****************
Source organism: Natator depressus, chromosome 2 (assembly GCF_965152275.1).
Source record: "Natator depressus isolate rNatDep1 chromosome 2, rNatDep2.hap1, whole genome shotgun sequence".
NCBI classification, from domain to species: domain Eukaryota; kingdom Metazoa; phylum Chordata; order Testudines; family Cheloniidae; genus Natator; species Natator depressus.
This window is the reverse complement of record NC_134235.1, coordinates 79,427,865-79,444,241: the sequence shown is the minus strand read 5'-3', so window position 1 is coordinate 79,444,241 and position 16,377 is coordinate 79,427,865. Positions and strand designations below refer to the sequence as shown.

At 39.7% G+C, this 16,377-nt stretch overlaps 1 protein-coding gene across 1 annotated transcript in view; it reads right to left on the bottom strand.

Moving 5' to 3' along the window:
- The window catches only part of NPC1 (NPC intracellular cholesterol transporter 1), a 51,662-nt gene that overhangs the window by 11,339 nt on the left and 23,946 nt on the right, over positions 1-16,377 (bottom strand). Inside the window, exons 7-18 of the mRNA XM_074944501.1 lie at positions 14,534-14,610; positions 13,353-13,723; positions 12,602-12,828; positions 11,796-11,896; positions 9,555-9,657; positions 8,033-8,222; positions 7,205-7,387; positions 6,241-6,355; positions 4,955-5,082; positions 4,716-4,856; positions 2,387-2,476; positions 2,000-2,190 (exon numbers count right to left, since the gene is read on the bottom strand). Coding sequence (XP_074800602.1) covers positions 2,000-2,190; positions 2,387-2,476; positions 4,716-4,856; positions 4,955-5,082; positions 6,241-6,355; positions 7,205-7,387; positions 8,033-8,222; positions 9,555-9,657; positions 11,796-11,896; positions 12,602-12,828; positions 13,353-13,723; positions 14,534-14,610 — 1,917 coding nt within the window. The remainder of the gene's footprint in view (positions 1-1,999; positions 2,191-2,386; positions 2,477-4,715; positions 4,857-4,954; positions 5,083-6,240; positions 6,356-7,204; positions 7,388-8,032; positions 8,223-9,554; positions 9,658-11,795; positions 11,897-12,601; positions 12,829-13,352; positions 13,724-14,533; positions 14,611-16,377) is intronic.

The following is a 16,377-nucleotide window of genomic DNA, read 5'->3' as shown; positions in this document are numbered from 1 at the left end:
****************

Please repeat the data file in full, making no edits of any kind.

Source organism: Natator depressus, chromosome 2 (assembly GCF_965152275.1).
Source record: "Natator depressus isolate rNatDep1 chromosome 2, rNatDep2.hap1, whole genome shotgun sequence".
NCBI classification, from domain to species: domain Eukaryota; kingdom Metazoa; phylum Chordata; order Testudines; family Cheloniidae; genus Natator; species Natator depressus.
This window is the reverse complement of record NC_134235.1, coordinates 79,427,865-79,444,241: the sequence shown is the minus strand read 5'-3', so window position 1 is coordinate 79,444,241 and position 16,377 is coordinate 79,427,865. Positions and strand designations below refer to the sequence as shown.

At 39.7% G+C, this 16,377-nt stretch overlaps 1 protein-coding gene across 1 annotated transcript in view; it reads right to left on the bottom strand.

Moving 5' to 3' along the window:
- The window catches only part of NPC1 (NPC intracellular cholesterol transporter 1), a 51,662-nt gene that overhangs the window by 11,339 nt on the left and 23,946 nt on the right, over positions 1-16,377 (bottom strand). Inside the window, exons 7-18 of the mRNA XM_074944501.1 lie at positions 14,534-14,610; positions 13,353-13,723; positions 12,602-12,828; positions 11,796-11,896; positions 9,555-9,657; positions 8,033-8,222; positions 7,205-7,387; positions 6,241-6,355; positions 4,955-5,082; positions 4,716-4,856; positions 2,387-2,476; positions 2,000-2,190 (exon numbers count right to left, since the gene is read on the bottom strand). Coding sequence (XP_074800602.1) covers positions 2,000-2,190; positions 2,387-2,476; positions 4,716-4,856; positions 4,955-5,082; positions 6,241-6,355; positions 7,205-7,387; positions 8,033-8,222; positions 9,555-9,657; positions 11,796-11,896; positions 12,602-12,828; positions 13,353-13,723; positions 14,534-14,610 — 1,917 coding nt within the window. The remainder of the gene's footprint in view (positions 1-1,999; positions 2,191-2,386; positions 2,477-4,715; positions 4,857-4,954; positions 5,083-6,240; positions 6,356-7,204; positions 7,388-8,032; positions 8,223-9,554; positions 9,658-11,795; positions 11,897-12,601; positions 12,829-13,352; positions 13,724-14,533; positions 14,611-16,377) is intronic.

The following is a 16,377-nucleotide window of genomic DNA, read 5'->3' as shown; positions in this document are numbered from 1 at the left end: